the heart of the Cold War. Paranoia is defined as “a mental condition characterized by delusions of...exaggeration,” and further, misperceptions of reality. This form of madness fueled the Cold War and its pop culture, government manipulation/exploitation of citizens, and the loss of humanity during the Cold War Era. Many of these themes are expressed in The Cold War 1964 film Dr. Strangelove or How I Stopped Worrying and Learned to Love the Bomb, directed by Stanley Kubrick. Fear and the perception of fear have the potential to eliminate any concept of humanity, further leading to the question of how much of a perceived threat can a culture withstand before its humanity is lost.
One of the main themes within the film is deterrence. It is defined directly by Dr. Strangelove himself as “...the art of producing in the mind of the enemy...the fear to attack” (55:09); it can also be defined as a strategy with the intent of dissuading an adversary or opponent from taking an action not yet started. Dan Lindley explains, “deterrence requires the creation of fear...the enemy must fear that the…
Dr. Strangelove or: How I Learned to Stop Worrying and Love a film directed by Stanley Kubrick is a satirical film, which derides the Cold War fears politicians had over nuclear conflict between the Soviet Union and U.S. but also a reflection of popular American opinion on what could occur if a nuclear outbreak. The U.S. felt the need to contain the communist expansion of the Soviet Union in Europe and to avoid it being spread to the eastern hemisphere which lead to Americans to develop nuclear…
His first film Killer’s Kiss dealt with greed, masculinity and the decline in human relationships. His second feature, the superior heist film, The Killing dealt with man’s inherit goal of greed, while his third feature, Paths of Glory, reflected an anti-war sentiment that man was more destructive than any machine. In Dr. Strangelove, he concludes that man and his machines will lead to the end of the world. Almost every movie after Dr. Strangelove explored the dark side of human nature.…
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For other uses of "Strangelove", see Strangelove (disambiguation).
Dr. Strangelove poster.jpg
Theatrical release poster by Tomi Ungerer
Directed by Stanley Kubrick
Produced by Stanley Kubrick
Based on Red Alert
by Peter George
George C. Scott
Music by Laurie Johnson
Cinematography Gilbert Taylor
we know it. Stanly Kubrick’s masterful comedy, Dr. Strangelove, dramatizes that very scenario. Kubrick gives the viewer a comedic look of what would happen if an unadvised order were issued and a devastating nuclear war were to take place. In the events of the film, a B-52 wing receives orders to drop its nuclear payload on Soviet targets. The Soviets warn that this will trigger their “Doomsday Machine” which cannot be stopped once the bomb is dropped. This is analogous to the real world…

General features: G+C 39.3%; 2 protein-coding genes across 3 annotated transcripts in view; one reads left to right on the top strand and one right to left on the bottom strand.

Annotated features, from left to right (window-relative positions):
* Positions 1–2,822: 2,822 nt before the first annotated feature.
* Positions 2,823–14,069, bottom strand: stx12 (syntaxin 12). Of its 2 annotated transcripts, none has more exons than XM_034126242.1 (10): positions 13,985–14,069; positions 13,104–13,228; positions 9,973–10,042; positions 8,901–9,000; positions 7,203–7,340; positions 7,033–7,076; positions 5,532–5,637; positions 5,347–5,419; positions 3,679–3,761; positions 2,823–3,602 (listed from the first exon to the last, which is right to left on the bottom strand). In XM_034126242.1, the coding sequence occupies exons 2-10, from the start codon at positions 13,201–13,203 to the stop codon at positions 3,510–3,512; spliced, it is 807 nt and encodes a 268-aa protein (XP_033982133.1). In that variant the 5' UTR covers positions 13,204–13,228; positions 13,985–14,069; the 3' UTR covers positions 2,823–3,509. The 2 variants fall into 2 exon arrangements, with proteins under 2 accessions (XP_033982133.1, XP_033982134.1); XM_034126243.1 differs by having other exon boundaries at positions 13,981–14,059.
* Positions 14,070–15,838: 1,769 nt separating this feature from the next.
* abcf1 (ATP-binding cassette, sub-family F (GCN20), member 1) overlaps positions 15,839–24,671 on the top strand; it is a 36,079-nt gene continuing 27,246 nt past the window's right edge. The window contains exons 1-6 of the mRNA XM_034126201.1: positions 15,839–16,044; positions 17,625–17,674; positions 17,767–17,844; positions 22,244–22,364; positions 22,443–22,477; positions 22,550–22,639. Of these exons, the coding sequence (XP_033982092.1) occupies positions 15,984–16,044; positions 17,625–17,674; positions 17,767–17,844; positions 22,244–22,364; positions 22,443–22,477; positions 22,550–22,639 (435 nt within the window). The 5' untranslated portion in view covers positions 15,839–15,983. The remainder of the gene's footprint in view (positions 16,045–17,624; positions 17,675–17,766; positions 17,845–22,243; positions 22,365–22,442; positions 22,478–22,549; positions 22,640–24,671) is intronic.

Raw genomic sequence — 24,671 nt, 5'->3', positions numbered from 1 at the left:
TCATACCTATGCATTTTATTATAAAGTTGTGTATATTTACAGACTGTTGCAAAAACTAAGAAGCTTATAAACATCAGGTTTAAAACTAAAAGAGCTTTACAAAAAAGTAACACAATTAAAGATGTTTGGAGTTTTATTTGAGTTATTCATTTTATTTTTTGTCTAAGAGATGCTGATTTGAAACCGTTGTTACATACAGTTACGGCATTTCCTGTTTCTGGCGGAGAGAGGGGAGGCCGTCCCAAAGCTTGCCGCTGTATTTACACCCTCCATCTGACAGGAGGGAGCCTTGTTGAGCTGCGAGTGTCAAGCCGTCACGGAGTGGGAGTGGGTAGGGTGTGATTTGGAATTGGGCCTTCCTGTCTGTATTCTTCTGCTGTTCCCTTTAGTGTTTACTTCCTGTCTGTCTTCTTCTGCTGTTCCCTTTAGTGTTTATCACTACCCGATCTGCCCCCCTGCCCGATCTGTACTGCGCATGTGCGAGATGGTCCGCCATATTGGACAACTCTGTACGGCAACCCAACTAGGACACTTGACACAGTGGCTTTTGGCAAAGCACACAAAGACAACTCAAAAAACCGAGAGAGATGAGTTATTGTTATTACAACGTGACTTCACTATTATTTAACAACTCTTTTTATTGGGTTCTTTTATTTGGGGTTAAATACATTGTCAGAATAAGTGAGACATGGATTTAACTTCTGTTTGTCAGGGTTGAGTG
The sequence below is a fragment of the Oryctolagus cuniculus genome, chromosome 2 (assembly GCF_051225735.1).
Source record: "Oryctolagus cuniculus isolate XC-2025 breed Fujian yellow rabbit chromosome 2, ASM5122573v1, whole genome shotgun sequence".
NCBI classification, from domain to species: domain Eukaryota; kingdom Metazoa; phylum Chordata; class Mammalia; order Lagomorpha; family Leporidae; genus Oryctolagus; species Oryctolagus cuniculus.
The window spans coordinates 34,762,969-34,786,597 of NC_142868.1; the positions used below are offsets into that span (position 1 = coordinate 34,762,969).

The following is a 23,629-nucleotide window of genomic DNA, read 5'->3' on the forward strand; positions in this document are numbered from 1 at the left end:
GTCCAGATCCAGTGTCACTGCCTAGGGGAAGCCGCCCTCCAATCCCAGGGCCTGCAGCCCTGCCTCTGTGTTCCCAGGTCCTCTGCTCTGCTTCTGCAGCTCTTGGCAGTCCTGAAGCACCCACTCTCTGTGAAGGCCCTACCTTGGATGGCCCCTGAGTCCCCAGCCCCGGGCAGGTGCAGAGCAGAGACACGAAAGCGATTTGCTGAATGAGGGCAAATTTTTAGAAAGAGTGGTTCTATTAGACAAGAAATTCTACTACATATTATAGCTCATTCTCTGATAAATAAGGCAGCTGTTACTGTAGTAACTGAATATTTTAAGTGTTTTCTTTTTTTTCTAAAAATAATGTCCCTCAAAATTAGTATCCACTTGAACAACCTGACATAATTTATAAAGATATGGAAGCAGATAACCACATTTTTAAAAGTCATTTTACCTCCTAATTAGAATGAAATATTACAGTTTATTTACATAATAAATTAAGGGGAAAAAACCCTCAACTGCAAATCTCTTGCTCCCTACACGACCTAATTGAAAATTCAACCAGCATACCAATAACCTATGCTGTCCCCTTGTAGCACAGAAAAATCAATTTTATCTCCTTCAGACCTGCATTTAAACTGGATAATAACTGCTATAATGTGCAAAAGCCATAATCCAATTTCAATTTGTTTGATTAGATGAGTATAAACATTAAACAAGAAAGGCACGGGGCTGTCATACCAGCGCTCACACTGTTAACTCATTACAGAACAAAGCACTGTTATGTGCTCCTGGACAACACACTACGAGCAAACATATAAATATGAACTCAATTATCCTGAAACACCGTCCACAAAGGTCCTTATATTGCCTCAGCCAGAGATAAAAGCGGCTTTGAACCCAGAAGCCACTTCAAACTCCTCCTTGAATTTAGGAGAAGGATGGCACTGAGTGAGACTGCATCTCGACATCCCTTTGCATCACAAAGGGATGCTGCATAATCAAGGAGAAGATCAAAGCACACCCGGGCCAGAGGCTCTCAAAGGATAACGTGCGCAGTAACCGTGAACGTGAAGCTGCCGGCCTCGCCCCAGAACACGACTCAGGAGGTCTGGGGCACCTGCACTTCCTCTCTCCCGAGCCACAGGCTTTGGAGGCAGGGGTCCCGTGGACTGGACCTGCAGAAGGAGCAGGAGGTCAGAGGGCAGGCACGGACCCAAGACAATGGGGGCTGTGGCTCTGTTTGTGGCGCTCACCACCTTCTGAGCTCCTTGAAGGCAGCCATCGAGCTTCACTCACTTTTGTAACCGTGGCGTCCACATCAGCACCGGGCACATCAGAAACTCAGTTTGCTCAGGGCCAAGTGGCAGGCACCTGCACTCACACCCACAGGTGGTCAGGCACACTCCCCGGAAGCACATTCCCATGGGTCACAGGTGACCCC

Stanley Kubrick’s Dr. Strangelove embodies the transition from classical to post classical cinema though its dark comedic portrayal of America’s biggest fear during the cold war: the bomb in a less than subtle or “PG” way, a feat not possible to even consider undergoing in classical Hollywood, and that’s without noting criticism of the US government. Though the dark comedic stylings of the film don’t fully describe the post classical transition on their own, it's the underlying lack of…
I’ve only seen one Stanley Kubrick film, “2001: A Space Odyssey,” and I liked it very much. For my next foray into the venerated director’s filmography, I watched his previous picture: “Dr. Strangelove or: How I Learned to Stop Worrying and Love the Bomb. My recent venture into black comedy with “MASH” didn’t go so well, but I was sure I’d like this Kubrick film. And I did like it, but I still think it shows that I am out of my element with this subgenre of black comedy.
“Dr. Strangelove” tells…
During the 1960’s fear and paranoia had reached an all time high. The nations leader President Kennedy managed the issues regarding the idea of communism spreading and the possibility of nuclear warfare. The Cold War and The Cuban Missile Crisis became the center of the political issues that captured America’s fears. The focus of these two ideals became adapted, in two separate films: Three Presidents Go To War, and the satire black comedy Dr. Strangelove or: How I stopped Worrying and Loved the…
As stated by Belton Dr. Strangelove deal with cold war comedy in a very black tone specifically the concept of nuclear war and the mutually assured destruction that comes with it. The central element of the films comedic antics comes from Kubrick making fun of how fucking ridiculous and frightening the concept of nuclear war is especially how within the US military system of the time the potential for unplanned war was quite high. This frightening observation becomes the plot of Dr Strangelove…
Kubrick’s view of the Cold War is shown in his film, ‘Dr. Strangelove or: How I Learned to Stop Worrying and Love the Bomb’. This anti-war film depicts the stupidity of nuclear war, and the constant fear the Americans had about the spread of communism to the West, all through a sarcastic undertone. International politics, gender roles, and the portrayal of communication (or lack of) are recurring themes in the film.
The American ideal of being the triumphant underdog is historically rooted and…